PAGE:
Today, I am announcing that I will join with other members of the New York State Senate to vote for the repeal of the civil rights law 50-A. This decision was not an easy one to come by but I believe in my heart it is the right one to make.
I have the greatest respect for the men and women who serve in law enforcement and I have always provided support for them in all that they do. However, the action of those officers in Minneapolis was so egregious, the world community is now crying out for change. I believe it is only a small minority of officers who engage in this kind of wrongful behavior, but it is this minority that has betrayed police all over the world and who are responsible for the changes that must be made.
This vote is the result of a betrayal of the oath taken by all police officers to protect and serve. This betrayal is not from the members of the New York State Legislature, nor is it from the tens-of-thousands of protesters marching all over this great nation in protest. It was in fact, a betrayal by four members of the Minneapolis Police Department.
Conversations I have had with members of law enforcement, community leaders, religious leaders, various civic organizations, and the volume of calls and emails I have received in my office have, in the end, lead to my inability to understand how this tragic death, as well as so many others, can happen. I no longer believe the solution is to merely take corrective actions. For days, I and others worked on possible reforms to the current law to ensure this could never happen again. We tried to engage many groups and individuals to find a workable solution but in the end such a solution could not be reached.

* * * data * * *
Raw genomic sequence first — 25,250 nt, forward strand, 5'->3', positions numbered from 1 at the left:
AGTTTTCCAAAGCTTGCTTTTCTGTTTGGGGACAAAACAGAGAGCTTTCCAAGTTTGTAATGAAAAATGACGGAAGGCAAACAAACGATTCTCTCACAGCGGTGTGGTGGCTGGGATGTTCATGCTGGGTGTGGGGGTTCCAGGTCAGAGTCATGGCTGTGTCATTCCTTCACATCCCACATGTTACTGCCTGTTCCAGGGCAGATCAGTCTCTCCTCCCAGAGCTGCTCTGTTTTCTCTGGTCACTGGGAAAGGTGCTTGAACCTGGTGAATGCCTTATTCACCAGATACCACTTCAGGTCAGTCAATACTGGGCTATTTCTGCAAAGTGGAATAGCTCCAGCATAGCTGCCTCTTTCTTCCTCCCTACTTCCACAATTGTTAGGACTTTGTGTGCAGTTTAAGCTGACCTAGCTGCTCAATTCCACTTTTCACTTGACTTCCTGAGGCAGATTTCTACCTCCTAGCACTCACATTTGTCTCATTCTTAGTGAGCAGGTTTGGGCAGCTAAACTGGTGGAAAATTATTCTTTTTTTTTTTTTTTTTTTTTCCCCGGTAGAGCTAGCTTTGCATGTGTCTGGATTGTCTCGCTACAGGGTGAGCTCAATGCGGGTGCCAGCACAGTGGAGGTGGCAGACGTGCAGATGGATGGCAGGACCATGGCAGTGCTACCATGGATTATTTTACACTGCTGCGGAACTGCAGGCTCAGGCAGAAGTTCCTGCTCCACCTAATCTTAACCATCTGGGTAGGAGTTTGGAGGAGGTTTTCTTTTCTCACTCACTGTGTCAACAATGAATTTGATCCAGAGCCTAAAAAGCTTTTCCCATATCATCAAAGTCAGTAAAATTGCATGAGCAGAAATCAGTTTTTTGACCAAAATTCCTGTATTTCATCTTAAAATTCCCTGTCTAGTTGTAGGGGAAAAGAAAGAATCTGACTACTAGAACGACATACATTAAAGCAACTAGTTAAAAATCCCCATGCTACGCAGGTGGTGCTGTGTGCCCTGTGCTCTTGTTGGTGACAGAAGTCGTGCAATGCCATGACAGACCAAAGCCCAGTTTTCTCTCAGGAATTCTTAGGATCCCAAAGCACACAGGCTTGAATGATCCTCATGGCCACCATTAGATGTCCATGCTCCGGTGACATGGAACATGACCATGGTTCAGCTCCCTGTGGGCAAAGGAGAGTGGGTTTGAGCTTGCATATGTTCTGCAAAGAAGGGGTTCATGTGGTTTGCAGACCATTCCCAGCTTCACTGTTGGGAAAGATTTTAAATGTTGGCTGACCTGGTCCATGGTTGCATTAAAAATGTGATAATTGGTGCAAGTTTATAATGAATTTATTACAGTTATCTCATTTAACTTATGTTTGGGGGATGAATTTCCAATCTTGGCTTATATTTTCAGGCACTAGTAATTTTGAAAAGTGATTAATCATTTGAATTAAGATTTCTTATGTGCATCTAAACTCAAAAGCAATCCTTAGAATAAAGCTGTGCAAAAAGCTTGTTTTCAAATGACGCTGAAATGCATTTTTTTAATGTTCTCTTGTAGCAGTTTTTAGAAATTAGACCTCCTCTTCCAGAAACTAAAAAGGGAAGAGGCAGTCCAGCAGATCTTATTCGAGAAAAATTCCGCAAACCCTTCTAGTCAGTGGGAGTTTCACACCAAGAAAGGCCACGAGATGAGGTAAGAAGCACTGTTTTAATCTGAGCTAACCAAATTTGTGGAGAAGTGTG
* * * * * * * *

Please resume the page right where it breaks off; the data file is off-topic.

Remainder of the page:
In the time I have served in the state senate I have always tried to do what I believe to be right. I have voted independently when I felt it necessary. I have voted with the majority on issues and sometimes I have voted with the minority on issues. In the end it was the betrayal by these four members of the police service, and how they conducted themselves in this tragic incident that has made it clear that there is no suitable compromise in this and the time for complete change is long overdue.
As a nation trying to recover from the COVID-19 pandemic and the tremendous losses it has wrought, we must now deal with the tragic events in Minneapolis as well. As one of the residents of my district said to me last night, “Things must change,” and they do. I will support the repeal of 50-A not because most police officers are bad but because most police officers are good. Because most police officers have good records, because most police departments take action to remove those bad cops long before something like Minneapolis takes place, and perhaps most importantly, because we need more transparency in every level of government. I will vote to repeal 50-A because it is the right thing to do.